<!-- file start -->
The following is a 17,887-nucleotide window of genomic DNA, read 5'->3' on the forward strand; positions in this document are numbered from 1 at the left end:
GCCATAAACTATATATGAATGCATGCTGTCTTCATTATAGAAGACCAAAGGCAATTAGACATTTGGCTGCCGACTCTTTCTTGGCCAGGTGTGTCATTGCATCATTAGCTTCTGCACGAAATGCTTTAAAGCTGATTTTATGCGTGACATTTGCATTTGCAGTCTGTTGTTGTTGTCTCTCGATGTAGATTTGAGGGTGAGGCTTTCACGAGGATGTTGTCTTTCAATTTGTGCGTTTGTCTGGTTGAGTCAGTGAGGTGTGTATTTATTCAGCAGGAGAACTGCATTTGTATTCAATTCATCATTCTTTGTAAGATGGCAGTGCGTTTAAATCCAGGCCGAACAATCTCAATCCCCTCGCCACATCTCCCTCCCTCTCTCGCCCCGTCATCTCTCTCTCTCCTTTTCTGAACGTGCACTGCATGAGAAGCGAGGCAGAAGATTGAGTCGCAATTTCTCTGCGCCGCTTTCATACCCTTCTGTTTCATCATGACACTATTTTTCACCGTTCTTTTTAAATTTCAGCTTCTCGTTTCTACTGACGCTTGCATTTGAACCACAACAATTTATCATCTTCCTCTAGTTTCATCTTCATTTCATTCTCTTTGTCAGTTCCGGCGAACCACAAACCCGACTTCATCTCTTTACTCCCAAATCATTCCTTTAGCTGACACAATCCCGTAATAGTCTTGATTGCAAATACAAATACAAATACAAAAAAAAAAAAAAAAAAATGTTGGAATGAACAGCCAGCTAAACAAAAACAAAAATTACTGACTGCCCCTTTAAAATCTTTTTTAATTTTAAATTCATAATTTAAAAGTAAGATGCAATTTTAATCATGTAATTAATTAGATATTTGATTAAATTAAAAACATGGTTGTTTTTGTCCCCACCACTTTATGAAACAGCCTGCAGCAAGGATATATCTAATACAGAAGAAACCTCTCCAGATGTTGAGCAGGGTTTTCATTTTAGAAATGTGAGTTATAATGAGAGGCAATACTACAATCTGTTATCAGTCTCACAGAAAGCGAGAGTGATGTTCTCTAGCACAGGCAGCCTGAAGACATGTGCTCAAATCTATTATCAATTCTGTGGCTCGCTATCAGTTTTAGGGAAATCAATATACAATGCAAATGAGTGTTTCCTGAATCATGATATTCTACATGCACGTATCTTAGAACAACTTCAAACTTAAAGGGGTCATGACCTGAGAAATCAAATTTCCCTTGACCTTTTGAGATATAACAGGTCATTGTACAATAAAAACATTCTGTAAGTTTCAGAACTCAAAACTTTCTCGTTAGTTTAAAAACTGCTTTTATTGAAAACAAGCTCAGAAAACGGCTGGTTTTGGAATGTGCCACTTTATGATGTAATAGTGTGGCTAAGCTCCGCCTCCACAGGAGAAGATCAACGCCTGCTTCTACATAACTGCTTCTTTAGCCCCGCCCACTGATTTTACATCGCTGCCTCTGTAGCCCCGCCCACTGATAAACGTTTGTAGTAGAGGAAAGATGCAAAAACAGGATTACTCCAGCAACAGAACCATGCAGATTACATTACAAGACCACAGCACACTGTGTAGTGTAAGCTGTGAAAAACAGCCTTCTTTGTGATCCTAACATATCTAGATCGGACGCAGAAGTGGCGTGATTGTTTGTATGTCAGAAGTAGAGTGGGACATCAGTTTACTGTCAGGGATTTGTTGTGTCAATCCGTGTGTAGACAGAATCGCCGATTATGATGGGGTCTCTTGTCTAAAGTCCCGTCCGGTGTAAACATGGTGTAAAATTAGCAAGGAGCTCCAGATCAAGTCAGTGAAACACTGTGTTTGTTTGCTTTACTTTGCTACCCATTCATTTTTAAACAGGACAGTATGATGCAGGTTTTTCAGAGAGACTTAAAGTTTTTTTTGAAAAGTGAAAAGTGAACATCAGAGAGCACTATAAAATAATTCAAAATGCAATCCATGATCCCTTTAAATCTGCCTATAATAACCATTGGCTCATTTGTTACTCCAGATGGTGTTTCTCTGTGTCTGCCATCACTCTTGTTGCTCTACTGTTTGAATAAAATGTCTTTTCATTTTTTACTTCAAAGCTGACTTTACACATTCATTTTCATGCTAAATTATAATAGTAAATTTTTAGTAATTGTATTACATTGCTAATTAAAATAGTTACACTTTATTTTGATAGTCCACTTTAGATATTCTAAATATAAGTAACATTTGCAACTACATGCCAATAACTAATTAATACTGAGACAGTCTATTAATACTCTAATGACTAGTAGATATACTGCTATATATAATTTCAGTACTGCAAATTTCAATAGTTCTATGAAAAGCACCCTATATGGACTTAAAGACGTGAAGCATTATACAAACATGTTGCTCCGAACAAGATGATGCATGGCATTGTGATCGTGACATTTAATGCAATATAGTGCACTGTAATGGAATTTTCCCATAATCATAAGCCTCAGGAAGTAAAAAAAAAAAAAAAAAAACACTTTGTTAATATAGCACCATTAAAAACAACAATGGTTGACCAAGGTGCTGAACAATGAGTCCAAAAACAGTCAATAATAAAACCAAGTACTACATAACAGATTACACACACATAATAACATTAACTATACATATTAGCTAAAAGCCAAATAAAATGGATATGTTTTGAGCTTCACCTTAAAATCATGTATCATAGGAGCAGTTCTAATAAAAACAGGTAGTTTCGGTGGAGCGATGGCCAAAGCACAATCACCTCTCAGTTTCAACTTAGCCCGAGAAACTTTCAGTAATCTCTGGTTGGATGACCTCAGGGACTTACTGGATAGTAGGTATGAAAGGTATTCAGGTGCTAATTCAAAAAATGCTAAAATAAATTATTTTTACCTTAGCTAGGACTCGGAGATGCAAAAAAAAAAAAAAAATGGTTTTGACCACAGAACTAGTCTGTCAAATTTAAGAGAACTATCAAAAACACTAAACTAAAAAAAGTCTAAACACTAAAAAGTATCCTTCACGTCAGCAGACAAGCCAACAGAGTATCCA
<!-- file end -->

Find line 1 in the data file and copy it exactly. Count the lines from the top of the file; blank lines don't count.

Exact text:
The following is a 17,887-nucleotide window of genomic DNA, read 5'->3' on the forward strand; positions in this document are numbered from 1 at the left end: